Taking out life insurance would be a heck of a lot easier if someone could just tell you exactly what cover you need.
Well, as luck would have it, we have experts just on the other side of the phone to understand your individual needs and set out the options.
But it’s a good idea to come into the conversation with a vague idea of the type of protection you need, so that when the options are presented to you, you can be nice and decisive.
Do you even need life insurance?
Maybe not. If you’re single and don’t have any dependents, you probably don’t need to think about insuring your life.
That’s not to say your life is worth any less, of course, just that nobody is financially dependent on your income other than yourself.
Similarly, if you’re on a low income, the cost of life insurance premiums may outweigh the benefits.
Life insurance cover becomes valuable protection when you have:
- dependents such as children
- a partner who relies on your income, or
- a family living in a house with a mortgage
With adequate life insurance in place, in the event of your death, the people nearest and dearest to you will receive financial support in your absence, either as a lump sum or as regular payments.
When should you start thinking about life insurance?
Most people start to consider taking out a life insurance policy when they either take out a mortgage on a property or have children.
These are major life events and when most of us feel like we’re properly ‘adulting’. When you start thinking about life insurance – and your mortality – you know you’re a fully-fledged grown up.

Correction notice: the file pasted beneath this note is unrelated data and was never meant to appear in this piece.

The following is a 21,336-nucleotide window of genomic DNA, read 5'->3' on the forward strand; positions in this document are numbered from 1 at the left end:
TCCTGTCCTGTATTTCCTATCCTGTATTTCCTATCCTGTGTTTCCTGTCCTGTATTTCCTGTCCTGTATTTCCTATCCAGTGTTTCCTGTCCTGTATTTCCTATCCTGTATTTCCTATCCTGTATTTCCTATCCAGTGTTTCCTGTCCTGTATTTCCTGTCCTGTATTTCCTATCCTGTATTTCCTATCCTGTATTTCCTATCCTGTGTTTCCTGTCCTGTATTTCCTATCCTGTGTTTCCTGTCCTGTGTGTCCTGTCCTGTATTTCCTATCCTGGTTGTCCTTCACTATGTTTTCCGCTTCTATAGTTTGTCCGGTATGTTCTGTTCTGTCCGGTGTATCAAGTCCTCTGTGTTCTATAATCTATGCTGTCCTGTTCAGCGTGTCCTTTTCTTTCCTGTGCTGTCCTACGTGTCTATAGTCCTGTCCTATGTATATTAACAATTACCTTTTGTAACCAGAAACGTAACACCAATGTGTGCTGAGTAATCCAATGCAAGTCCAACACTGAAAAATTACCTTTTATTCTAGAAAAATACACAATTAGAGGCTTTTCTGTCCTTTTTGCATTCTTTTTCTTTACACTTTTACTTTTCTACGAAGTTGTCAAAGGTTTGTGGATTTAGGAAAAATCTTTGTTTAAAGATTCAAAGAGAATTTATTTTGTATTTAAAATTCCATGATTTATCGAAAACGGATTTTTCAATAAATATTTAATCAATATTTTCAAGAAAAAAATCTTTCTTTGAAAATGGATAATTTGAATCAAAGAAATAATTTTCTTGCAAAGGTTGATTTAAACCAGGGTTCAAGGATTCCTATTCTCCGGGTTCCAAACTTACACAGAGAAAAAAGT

When you become a parent and/or a homeowner, you have newfound responsibilities, you can learn more about life insurance at key events in your life in this article.
Getting by financially as a couple or a family can be a challenge at the best of times – but if your salary was to be taken away in the cruellest of fashion, it could make life extremely difficult for those who are left behind.
With the right life insurance cover in place, you don’t need to consider the prospect of your partner or offspring being left in the lurch financially.
Our article What is Over 50s Life Insurance? explores the protection options available if you're over the age of 50.
Having quashed those thoughts, you can get on with living your best life.
Term life or whole of life insurance – which type of policy is right for you?
When you speak to an expert, you’ll be presented with the choice of either a term life or a whole life insurance policy.
However, you don’t need to be an expert to work out the difference between the two.
A term life insurance policy will run for a fixed period of time such as five, ten or 25 years. They only pay out if you die during the policy.
A whole life insurance policy will cover you for the duration of your stay on this planet.
But what’s the right option for you?
There are three kinds of term life policies:
- Level – nice and simple: if the policy is triggered during the period of cover, it will pay out as an agreed lump sum.